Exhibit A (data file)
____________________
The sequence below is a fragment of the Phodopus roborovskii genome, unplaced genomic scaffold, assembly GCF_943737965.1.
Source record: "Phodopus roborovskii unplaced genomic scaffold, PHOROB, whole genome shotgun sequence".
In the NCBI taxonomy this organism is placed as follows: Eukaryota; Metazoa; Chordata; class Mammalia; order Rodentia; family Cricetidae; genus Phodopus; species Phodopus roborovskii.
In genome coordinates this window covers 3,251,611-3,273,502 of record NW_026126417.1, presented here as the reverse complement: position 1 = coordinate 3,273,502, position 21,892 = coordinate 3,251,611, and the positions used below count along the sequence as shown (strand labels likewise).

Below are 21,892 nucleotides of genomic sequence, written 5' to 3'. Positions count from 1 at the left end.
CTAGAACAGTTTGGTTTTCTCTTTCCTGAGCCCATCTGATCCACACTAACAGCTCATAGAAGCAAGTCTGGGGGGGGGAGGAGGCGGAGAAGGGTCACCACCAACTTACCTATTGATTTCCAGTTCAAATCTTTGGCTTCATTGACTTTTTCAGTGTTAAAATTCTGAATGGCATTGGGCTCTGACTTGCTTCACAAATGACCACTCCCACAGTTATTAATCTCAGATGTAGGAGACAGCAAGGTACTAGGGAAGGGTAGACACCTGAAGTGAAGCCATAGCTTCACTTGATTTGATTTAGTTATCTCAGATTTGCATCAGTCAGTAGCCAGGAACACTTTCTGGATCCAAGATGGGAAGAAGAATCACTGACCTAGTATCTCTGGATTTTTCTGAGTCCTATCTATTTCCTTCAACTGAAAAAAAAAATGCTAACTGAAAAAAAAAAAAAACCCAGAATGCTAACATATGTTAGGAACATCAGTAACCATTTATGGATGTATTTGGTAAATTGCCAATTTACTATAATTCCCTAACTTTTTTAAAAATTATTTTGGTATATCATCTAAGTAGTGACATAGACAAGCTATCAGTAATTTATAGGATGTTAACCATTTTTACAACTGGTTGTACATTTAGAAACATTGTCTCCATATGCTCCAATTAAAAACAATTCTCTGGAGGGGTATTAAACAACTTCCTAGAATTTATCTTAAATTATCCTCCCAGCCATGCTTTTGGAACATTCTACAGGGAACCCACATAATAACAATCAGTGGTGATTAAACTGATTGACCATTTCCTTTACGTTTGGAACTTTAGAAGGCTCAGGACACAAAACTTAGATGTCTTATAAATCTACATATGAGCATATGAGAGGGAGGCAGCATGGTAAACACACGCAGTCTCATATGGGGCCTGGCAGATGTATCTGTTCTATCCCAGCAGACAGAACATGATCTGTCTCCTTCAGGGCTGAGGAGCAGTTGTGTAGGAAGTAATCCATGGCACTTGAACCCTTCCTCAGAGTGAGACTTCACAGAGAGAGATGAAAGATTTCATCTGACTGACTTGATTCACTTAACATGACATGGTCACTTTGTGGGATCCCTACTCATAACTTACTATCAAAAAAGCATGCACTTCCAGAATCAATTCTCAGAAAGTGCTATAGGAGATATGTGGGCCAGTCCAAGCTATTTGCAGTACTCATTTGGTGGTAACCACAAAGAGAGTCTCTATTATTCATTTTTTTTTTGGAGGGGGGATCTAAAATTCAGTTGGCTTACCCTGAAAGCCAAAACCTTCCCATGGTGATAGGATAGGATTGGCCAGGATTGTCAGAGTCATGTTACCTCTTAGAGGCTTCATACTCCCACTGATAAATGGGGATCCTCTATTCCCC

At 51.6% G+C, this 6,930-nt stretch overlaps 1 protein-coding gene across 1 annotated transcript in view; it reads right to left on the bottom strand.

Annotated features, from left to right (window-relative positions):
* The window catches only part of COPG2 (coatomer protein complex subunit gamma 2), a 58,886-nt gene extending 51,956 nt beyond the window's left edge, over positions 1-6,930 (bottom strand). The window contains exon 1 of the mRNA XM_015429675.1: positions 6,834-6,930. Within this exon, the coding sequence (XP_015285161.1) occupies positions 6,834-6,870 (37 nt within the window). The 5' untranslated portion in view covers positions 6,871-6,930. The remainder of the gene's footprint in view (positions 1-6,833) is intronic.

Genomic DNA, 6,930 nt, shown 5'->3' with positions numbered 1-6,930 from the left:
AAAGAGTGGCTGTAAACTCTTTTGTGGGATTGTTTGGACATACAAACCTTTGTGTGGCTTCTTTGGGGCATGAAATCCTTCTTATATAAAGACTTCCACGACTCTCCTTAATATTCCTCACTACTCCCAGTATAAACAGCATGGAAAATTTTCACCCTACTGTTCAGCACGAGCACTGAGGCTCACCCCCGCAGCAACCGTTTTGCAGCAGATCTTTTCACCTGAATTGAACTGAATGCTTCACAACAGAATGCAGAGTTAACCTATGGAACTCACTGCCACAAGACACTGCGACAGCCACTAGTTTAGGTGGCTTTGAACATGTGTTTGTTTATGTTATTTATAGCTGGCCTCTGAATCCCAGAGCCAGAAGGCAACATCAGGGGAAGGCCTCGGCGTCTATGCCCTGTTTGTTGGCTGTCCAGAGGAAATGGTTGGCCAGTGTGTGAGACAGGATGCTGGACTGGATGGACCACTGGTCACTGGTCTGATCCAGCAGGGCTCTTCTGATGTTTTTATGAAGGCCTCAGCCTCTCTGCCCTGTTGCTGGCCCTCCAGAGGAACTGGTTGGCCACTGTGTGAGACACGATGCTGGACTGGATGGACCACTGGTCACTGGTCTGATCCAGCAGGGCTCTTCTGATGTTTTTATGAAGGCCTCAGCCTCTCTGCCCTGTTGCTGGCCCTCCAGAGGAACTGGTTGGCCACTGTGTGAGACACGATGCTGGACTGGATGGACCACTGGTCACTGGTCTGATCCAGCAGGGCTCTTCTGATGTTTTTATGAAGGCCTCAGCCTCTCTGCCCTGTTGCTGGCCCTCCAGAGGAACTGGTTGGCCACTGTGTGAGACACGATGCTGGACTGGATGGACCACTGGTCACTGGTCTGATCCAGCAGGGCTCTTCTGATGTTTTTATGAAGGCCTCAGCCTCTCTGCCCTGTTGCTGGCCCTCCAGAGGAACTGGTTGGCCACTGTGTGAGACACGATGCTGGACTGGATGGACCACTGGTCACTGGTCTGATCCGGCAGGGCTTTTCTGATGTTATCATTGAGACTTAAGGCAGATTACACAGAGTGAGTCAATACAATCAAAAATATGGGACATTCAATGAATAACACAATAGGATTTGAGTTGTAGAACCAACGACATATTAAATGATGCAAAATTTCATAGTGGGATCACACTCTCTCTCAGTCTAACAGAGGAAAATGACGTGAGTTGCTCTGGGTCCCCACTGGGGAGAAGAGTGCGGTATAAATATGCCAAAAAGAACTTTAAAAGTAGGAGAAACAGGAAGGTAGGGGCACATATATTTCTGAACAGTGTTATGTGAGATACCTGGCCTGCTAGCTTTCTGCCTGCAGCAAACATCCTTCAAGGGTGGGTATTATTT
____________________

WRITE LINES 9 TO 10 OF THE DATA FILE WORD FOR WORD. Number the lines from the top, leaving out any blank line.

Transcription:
* The window catches only part of COPG2 (coatomer protein complex subunit gamma 2), a 58,886-nt gene extending 51,956 nt beyond the window's left edge, over positions 1-6,930 (bottom strand). The window contains exon 1 of the mRNA XM_015429675.1: positions 6,834-6,930. Within this exon, the coding sequence (XP_015285161.1) occupies positions 6,834-6,870 (37 nt within the window). The 5' untranslated portion in view covers positions 6,871-6,930. The remainder of the gene's footprint in view (positions 1-6,833) is intronic.

Genomic DNA, 6,930 nt, shown 5'->3' with positions numbered 1-6,930 from the left: